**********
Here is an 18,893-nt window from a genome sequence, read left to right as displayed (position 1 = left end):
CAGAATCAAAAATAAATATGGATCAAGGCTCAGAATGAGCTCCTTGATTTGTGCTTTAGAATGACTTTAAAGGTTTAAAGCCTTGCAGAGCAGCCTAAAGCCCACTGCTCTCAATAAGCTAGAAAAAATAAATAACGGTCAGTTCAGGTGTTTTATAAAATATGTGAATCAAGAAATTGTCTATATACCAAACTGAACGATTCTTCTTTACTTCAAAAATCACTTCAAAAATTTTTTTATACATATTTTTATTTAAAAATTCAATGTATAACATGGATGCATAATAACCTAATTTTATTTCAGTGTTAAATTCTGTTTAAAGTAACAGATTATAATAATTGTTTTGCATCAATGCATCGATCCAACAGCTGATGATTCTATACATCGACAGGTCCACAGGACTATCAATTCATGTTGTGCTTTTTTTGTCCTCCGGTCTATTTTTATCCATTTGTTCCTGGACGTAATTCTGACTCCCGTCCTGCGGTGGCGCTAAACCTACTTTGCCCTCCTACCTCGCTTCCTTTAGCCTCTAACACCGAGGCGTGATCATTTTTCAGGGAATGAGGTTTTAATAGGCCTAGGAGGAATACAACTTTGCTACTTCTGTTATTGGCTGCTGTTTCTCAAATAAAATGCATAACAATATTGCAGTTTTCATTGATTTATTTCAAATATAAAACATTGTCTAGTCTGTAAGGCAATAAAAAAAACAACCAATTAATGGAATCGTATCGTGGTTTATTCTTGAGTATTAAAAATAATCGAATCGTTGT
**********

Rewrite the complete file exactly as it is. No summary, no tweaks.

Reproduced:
Here is an 18,893-nt window from a genome sequence, read left to right as displayed (position 1 = left end):
CAGAATCAAAAATAAATATGGATCAAGGCTCAGAATGAGCTCCTTGATTTGTGCTTTAGAATGACTTTAAAGGTTTAAAGCCTTGCAGAGCAGCCTAAAGCCCACTGCTCTCAATAAGCTAGAAAAAATAAATAACGGTCAGTTCAGGTGTTTTATAAAATATGTGAATCAAGAAATTGTCTATATACCAAACTGAACGATTCTTCTTTACTTCAAAAATCACTTCAAAAATTTTTTTATACATATTTTTATTTAAAAATTCAATGTATAACATGGATGCATAATAACCTAATTTTATTTCAGTGTTAAATTCTGTTTAAAGTAACAGATTATAATAATTGTTTTGCATCAATGCATCGATCCAACAGCTGATGATTCTATACATCGACAGGTCCACAGGACTATCAATTCATGTTGTGCTTTTTTTGTCCTCCGGTCTATTTTTATCCATTTGTTCCTGGACGTAATTCTGACTCCCGTCCTGCGGTGGCGCTAAACCTACTTTGCCCTCCTACCTCGCTTCCTTTAGCCTCTAACACCGAGGCGTGATCATTTTTCAGGGAATGAGGTTTTAATAGGCCTAGGAGGAATACAACTTTGCTACTTCTGTTATTGGCTGCTGTTTCTCAAATAAAATGCATAACAATATTGCAGTTTTCATTGATTTATTTCAAATATAAAACATTGTCTAGTCTGTAAGGCAATAAAAAAAACAACCAATTAATGGAATCGTATCGTGGTTTATTCTTGAGTATTAAAAATAATCGAATCGTTGT